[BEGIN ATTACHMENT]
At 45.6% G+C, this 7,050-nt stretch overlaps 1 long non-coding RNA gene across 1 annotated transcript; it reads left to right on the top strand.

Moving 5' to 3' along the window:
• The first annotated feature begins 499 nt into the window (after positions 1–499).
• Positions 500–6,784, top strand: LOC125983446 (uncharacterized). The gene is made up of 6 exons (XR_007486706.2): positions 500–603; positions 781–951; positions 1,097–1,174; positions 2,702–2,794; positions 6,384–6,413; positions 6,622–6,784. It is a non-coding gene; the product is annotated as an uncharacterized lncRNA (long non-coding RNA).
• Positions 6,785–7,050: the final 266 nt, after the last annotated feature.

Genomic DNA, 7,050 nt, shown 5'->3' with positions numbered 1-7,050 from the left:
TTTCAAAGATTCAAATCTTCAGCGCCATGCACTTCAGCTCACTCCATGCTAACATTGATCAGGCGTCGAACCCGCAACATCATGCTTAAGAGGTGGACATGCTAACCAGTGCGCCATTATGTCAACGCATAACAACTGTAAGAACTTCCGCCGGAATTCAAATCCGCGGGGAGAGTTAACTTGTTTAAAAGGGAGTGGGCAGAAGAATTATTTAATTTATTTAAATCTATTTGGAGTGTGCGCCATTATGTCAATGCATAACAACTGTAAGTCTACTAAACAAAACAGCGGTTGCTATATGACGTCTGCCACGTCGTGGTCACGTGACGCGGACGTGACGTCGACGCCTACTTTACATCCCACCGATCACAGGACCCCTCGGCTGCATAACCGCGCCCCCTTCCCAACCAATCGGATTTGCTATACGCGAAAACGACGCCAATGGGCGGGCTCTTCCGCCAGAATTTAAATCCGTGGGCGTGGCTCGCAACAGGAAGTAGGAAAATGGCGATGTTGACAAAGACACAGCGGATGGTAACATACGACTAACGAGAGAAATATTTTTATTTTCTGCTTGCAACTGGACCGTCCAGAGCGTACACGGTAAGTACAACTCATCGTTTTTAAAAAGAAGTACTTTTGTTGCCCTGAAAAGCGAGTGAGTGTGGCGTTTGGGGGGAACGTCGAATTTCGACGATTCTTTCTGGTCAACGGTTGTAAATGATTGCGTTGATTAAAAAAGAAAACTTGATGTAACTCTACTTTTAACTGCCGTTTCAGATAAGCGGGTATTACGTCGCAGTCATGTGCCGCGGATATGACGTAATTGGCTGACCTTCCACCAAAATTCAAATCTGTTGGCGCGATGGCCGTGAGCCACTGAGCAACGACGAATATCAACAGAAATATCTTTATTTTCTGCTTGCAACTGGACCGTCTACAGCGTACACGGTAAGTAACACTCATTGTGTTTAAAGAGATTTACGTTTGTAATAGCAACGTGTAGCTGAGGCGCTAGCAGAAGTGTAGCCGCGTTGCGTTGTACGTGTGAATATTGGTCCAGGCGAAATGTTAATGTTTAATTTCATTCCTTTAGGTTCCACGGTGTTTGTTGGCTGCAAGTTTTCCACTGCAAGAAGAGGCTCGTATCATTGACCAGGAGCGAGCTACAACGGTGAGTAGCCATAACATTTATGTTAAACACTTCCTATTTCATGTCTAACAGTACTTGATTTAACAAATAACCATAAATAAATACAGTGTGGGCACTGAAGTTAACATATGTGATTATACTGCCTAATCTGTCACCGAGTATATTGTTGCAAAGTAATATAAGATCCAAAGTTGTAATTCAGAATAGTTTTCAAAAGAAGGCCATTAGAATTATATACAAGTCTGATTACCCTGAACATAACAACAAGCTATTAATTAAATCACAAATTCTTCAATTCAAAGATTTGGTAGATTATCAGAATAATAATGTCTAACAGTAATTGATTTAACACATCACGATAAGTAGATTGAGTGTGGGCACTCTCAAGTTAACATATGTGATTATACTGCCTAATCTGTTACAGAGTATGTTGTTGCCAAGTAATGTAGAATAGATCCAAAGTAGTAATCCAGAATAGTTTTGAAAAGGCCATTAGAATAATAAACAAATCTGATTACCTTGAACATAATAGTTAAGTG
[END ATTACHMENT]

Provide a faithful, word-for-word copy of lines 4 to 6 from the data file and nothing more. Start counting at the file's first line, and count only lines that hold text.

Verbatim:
• Positions 500–6,784, top strand: LOC125983446 (uncharacterized). The gene is made up of 6 exons (XR_007486706.2): positions 500–603; positions 781–951; positions 1,097–1,174; positions 2,702–2,794; positions 6,384–6,413; positions 6,622–6,784. It is a non-coding gene; the product is annotated as an uncharacterized lncRNA (long non-coding RNA).
• Positions 6,785–7,050: the final 266 nt, after the last annotated feature.

Genomic DNA, 7,050 nt, shown 5'->3' with positions numbered 1-7,050 from the left: